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Is There a Physics of Society? January 10-12, 2008, Santa Fe NM
Saturday, January 12, 2008
2:20 - 3:00 Doyne Farmer (homepage)
Structure and strategy in financial markets: What can we understand without making detailed models of human behavior?
Over the last fifty years economics has increasingly become the study of strategic interactions in economic settings, with rational expectations as its principle tool. There are some successes with this approach, but there are also increasing reactions against it, leading to programs of research such as behavioral economics. While very much a supporter of behavioral economics, understanding how real people make decisions is a big problem that will probably take centuries to sort out. How much we can understand using very simple models? I will argue that in many cases the culprit is not so much rationality itself, but rather the neglect of important structural properties. By structure I mean aspects of a problem such as the institutions that shape behavior or the emergent properties of humans interacting with each other and with these institutions.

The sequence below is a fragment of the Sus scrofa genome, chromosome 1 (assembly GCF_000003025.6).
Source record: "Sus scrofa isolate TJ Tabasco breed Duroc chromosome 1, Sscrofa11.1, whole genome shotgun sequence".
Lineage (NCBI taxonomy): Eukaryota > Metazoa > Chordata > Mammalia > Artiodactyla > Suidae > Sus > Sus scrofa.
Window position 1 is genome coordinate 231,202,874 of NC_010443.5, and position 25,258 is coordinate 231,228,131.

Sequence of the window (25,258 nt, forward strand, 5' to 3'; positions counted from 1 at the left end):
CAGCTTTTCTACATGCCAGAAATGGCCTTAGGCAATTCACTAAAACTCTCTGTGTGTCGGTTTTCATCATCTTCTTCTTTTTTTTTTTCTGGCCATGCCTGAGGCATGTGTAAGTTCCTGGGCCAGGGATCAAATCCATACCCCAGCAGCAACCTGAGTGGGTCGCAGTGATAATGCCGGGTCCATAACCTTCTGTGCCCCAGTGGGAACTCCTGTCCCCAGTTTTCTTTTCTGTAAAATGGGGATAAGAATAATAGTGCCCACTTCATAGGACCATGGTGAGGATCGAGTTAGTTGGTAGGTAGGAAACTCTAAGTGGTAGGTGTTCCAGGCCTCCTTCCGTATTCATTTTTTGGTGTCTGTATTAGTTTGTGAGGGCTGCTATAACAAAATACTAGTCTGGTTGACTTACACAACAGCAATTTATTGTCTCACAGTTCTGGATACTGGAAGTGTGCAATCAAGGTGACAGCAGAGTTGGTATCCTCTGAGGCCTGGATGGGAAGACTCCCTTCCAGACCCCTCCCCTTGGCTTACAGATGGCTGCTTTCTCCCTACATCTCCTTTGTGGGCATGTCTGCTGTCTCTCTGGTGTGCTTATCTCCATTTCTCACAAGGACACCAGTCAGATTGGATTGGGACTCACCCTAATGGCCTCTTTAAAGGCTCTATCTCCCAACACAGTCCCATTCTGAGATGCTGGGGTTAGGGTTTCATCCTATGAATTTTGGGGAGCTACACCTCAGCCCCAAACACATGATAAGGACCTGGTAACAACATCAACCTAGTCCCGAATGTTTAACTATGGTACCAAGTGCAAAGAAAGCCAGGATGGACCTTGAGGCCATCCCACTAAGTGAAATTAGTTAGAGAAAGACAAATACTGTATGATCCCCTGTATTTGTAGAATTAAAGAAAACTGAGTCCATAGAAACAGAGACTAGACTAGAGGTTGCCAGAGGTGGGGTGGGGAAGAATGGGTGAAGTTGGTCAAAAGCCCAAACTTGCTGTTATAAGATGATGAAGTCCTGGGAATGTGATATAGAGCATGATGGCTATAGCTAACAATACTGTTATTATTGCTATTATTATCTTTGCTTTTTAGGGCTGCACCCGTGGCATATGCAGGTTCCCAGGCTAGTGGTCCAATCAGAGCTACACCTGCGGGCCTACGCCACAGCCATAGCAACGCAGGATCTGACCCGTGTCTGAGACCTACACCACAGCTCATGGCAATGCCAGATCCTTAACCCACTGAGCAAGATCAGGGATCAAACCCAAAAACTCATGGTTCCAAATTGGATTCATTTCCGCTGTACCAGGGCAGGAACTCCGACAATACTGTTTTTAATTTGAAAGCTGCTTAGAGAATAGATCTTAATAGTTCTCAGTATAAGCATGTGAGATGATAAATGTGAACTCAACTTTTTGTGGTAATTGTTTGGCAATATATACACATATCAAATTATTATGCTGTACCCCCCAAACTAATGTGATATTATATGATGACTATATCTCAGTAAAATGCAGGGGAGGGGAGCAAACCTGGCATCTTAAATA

To illustrate this I will discuss one of the most classic problems in economics, supply and demand. Because supply and demand are unobservable, a better target for research is the closely related concept of market impact (A.K.A price elasticity). We will see that we can understand a great deal about the surprising functional form of market impact using models based on a mixture of different ideas, emphasizing structure or emphasizing strategy as needed.